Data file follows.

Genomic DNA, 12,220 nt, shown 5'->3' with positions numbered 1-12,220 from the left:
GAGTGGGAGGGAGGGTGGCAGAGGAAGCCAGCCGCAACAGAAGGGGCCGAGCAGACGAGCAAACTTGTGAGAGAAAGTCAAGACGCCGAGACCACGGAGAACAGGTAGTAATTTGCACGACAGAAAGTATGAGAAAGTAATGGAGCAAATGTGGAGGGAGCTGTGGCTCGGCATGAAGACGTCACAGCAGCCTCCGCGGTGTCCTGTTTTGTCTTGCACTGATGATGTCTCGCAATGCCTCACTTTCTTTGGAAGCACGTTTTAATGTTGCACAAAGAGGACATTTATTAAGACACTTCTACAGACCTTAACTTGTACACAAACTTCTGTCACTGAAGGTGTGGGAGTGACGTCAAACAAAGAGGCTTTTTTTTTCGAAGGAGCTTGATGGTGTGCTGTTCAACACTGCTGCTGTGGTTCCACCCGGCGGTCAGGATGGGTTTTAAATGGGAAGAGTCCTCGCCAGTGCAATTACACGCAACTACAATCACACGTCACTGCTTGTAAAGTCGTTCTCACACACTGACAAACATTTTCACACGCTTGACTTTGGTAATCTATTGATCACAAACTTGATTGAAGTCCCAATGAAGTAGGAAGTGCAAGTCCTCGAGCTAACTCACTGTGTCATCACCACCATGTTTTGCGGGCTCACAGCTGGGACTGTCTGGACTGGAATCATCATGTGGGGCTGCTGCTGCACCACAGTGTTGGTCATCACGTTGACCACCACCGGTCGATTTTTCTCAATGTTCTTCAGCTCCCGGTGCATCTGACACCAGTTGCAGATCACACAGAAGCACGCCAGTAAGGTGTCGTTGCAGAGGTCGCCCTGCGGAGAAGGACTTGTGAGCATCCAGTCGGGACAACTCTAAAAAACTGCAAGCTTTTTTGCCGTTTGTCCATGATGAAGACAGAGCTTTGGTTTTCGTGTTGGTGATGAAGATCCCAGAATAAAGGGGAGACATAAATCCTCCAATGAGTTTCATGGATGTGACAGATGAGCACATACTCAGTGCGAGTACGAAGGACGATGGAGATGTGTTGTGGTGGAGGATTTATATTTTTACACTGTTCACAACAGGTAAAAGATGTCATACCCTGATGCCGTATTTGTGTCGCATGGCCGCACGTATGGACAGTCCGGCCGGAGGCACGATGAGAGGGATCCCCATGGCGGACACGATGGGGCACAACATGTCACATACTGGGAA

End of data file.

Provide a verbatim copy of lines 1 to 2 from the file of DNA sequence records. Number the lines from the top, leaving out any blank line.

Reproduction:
Genomic DNA, 12,220 nt, shown 5'->3' with positions numbered 1-12,220 from the left:
GAGTGGGAGGGAGGGTGGCAGAGGAAGCCAGCCGCAACAGAAGGGGCCGAGCAGACGAGCAAACTTGTGAGAGAAAGTCAAGACGCCGAGACCACGGAGAACAGGTAGTAATTTGCACGACAGAAAGTATGAGAAAGTAATGGAGCAAATGTGGAGGGAGCTGTGGCTCGGCATGAAGACGTCACAGCAGCCTCCGCGGTGTCCTGTTTTGTCTTGCACTGATGATGTCTCGCAATGCCTCACTTTCTTTGGAAGCACGTTTTAATGTTGCACAAAGAGGACATTTATTAAGACACTTCTACAGACCTTAACTTGTACACAAACTTCTGTCACTGAAGGTGTGGGAGTGACGTCAAACAAAGAGGCTTTTTTTTTCGAAGGAGCTTGATGGTGTGCTGTTCAACACTGCTGCTGTGGTTCCACCCGGCGGTCAGGATGGGTTTTAAATGGGAAGAGTCCTCGCCAGTGCAATTACACGCAACTACAATCACACGTCACTGCTTGTAAAGTCGTTCTCACACACTGACAAACATTTTCACACGCTTGACTTTGGTAATCTATTGATCACAAACTTGATTGAAGTCCCAATGAAGTAGGAAGTGCAAGTCCTCGAGCTAACTCACTGTGTCATCACCACCATGTTTTGCGGGCTCACAGCTGGGACTGTCTGGACTGGAATCATCATGTGGGGCTGCTGCTGCACCACAGTGTTGGTCATCACGTTGACCACCACCGGTCGATTTTTCTCAATGTTCTTCAGCTCCCGGTGCATCTGACACCAGTTGCAGATCACACAGAAGCACGCCAGTAAGGTGTCGTTGCAGAGGTCGCCCTGCGGAGAAGGACTTGTGAGCATCCAGTCGGGACAACTCTAAAAAACTGCAAGCTTTTTTGCCGTTTGTCCATGATGAAGACAGAGCTTTGGTTTTCGTGTTGGTGATGAAGATCCCAGAATAAAGGGGAGACATAAATCCTCCAATGAGTTTCATGGATGTGACAGATGAGCACATACTCAGTGCGAGTACGAAGGACGATGGAGATGTGTTGTGGTGGAGGATTTATATTTTTACACTGTTCACAACAGGTAAAAGATGTCATACCCTGATGCCGTATTTGTGTCGCATGGCCGCACGTATGGACAGTCCGGCCGGAGGCACGATGAGAGGGATCCCCATGGCGGACACGATGGGGCACAACATGTCACATACTGGGAA